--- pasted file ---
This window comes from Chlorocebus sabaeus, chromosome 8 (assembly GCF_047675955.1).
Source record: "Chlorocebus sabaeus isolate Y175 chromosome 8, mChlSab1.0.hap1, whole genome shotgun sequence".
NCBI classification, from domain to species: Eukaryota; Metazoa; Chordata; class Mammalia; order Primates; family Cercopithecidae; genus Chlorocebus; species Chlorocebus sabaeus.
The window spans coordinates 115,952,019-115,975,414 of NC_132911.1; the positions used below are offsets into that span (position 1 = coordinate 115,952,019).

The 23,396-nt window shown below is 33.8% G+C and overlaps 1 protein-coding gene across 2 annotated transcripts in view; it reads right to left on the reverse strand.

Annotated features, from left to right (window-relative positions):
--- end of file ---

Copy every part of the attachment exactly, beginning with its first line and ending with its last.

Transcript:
This window comes from Chlorocebus sabaeus, chromosome 8 (assembly GCF_047675955.1).
Source record: "Chlorocebus sabaeus isolate Y175 chromosome 8, mChlSab1.0.hap1, whole genome shotgun sequence".
NCBI classification, from domain to species: Eukaryota; Metazoa; Chordata; class Mammalia; order Primates; family Cercopithecidae; genus Chlorocebus; species Chlorocebus sabaeus.
The window spans coordinates 115,952,019-115,975,414 of NC_132911.1; the positions used below are offsets into that span (position 1 = coordinate 115,952,019).

The 23,396-nt window shown below is 33.8% G+C and overlaps 1 protein-coding gene across 2 annotated transcripts in view; it reads right to left on the reverse strand.

Annotated features, from left to right (window-relative positions):